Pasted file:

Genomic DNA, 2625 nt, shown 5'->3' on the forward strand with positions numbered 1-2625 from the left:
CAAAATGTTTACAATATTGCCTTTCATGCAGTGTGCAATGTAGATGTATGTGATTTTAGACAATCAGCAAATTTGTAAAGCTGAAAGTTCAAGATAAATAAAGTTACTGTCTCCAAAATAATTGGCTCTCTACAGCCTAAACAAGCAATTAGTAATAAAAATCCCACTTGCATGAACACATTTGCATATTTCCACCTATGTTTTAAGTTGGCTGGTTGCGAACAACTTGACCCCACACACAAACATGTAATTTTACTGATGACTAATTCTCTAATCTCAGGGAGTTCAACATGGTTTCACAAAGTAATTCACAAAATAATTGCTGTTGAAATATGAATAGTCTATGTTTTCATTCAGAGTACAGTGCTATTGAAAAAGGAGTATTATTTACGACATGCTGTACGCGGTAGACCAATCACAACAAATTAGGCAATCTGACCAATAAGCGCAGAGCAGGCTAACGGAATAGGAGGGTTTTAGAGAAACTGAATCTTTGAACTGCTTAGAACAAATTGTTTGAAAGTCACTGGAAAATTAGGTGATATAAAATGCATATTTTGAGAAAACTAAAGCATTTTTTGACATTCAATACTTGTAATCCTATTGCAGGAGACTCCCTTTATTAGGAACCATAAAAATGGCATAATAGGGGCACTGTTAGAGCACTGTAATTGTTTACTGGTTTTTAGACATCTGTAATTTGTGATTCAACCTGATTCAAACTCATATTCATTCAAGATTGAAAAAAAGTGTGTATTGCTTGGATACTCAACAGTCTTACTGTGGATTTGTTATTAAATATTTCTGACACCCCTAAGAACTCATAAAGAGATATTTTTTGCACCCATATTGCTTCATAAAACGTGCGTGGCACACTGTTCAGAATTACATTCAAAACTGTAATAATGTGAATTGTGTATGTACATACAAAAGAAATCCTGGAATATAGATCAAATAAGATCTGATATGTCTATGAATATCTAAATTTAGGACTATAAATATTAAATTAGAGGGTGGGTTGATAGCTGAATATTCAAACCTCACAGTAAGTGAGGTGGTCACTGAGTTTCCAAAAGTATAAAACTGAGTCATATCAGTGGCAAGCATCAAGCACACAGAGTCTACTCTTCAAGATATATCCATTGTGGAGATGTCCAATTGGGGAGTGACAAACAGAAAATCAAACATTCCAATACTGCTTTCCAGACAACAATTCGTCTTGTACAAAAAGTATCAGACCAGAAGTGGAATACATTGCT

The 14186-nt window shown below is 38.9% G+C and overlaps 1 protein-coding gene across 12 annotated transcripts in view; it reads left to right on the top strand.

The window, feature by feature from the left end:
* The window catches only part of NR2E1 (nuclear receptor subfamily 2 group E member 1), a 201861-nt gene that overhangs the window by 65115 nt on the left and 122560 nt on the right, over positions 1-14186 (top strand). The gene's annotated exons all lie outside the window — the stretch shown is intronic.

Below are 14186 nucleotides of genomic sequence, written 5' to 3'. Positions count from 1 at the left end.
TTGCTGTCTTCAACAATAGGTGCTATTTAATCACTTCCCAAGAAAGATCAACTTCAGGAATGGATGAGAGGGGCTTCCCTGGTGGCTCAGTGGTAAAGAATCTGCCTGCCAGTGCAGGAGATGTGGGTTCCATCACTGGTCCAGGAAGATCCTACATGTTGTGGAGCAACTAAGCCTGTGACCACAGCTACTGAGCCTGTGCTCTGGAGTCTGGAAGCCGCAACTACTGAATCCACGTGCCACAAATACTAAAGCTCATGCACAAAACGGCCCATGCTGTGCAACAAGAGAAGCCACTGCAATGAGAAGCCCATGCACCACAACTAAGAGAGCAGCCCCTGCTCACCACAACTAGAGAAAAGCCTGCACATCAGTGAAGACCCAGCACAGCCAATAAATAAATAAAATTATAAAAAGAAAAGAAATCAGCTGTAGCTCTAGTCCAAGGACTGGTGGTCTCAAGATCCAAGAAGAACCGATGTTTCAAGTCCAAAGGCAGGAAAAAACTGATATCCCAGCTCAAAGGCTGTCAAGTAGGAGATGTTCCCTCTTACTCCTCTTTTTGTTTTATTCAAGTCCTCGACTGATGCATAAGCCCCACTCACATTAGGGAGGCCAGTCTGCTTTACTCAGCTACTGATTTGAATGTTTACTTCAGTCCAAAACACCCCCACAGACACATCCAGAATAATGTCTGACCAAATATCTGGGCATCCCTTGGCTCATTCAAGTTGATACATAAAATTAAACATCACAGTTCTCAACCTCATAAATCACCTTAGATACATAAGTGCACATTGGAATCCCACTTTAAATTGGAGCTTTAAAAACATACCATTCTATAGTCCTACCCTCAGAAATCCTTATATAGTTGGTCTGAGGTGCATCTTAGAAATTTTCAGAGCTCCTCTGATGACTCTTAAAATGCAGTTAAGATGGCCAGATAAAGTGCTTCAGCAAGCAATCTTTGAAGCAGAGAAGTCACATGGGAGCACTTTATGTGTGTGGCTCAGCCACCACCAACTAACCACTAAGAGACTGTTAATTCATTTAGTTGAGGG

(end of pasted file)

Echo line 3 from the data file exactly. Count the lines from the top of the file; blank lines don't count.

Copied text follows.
The 14186-nt window shown below is 38.9% G+C and overlaps 1 protein-coding gene across 12 annotated transcripts in view; it reads left to right on the top strand.